SRT orders six satellites from Clyde Space for new Q-ship defeating tracking constellation as GOMSpace gets 100 sat order from AISTech

by | Sep 28, 2017 | Constellation, Satellites, Seradata News

Scottish small satellite manufacture Clyde Space has received an order from AIS ship tracking payload specialist SRT Marine Systems to build six satellites for its new “Ocean Scan” ship tracking constellation. The first six spacecraft will be launched to polar orbit and will be ready to start their service in 2019. The firm expects to add to the constellation with more spacecraft, selling its data to national defence and police forces.

Meanwhile, in a closely related field of satellite tracking, the Danish small spacecraft manufacturer and operator has GOMSpace has received an order for 100 cubesat-class spacecraft from AISTech which is planning a constellation to track assets and aircraft, offer basic two-way communications and to allow thermal imaging. The contract is valued at US$14.7 million (€12.5 million). Initial satellites in the constellation will be launched in early 2018.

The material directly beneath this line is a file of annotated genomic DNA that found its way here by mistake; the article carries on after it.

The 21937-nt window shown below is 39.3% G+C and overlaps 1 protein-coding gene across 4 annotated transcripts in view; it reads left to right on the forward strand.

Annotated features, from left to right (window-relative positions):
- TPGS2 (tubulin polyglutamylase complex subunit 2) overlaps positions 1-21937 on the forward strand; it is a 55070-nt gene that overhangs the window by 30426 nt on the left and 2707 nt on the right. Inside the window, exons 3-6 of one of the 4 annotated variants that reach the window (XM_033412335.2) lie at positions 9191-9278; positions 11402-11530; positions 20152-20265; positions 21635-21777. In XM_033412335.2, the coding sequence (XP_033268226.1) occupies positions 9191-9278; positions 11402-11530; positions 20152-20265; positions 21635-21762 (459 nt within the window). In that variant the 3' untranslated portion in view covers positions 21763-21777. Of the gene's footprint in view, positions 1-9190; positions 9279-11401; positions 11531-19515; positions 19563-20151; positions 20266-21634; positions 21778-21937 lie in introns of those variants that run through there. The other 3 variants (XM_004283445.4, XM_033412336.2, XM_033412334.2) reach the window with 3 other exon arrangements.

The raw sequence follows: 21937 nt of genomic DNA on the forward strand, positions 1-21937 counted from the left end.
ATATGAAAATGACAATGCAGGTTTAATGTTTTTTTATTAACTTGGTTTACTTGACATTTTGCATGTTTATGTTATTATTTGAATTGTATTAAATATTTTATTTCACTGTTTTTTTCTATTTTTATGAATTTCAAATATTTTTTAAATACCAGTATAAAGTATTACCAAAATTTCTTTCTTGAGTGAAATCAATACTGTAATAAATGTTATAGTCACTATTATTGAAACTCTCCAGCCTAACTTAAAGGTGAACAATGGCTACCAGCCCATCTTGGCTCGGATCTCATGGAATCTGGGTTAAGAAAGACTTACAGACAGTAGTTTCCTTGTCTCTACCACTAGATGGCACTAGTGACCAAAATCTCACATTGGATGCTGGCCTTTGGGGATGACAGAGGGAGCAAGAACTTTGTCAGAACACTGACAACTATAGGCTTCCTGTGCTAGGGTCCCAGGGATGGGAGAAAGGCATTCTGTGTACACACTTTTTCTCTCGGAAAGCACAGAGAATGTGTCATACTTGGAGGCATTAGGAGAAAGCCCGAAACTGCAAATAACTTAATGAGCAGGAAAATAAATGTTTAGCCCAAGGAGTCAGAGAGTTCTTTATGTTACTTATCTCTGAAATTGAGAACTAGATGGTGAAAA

Comment by David Todd: Ship-tracking is especially relevant in the security and maritime awareness field. Apart from trying to clamp down on the problems of ship piracy and smuggling (including the smuggling of people), governments are aware of the danger of a sneak attack by a modern variation of a “Q-ship”. Q-ships were originally devised in World War I to fool German U-boats into attacking them in a surface gun action(torpedoes were much more valuable than shells for the submarine’s surface gun) and then defeating them with their own hidden guns. In this case, a modern day Q-ship – that is a cargo ship armed with hidden cruise missiles instead of guns – could sail close enough to a country to launch a near no-notice nuclear or conventional attack.

In other words, it would allow navies to track normal ship and small vessel traffic, while investigating those ships without AIS signals and accreditation.

“Q-ships” had hidden guns to be wheeled out when the enemy approached. Modern day versions would have hidden missiles. Courtesy:






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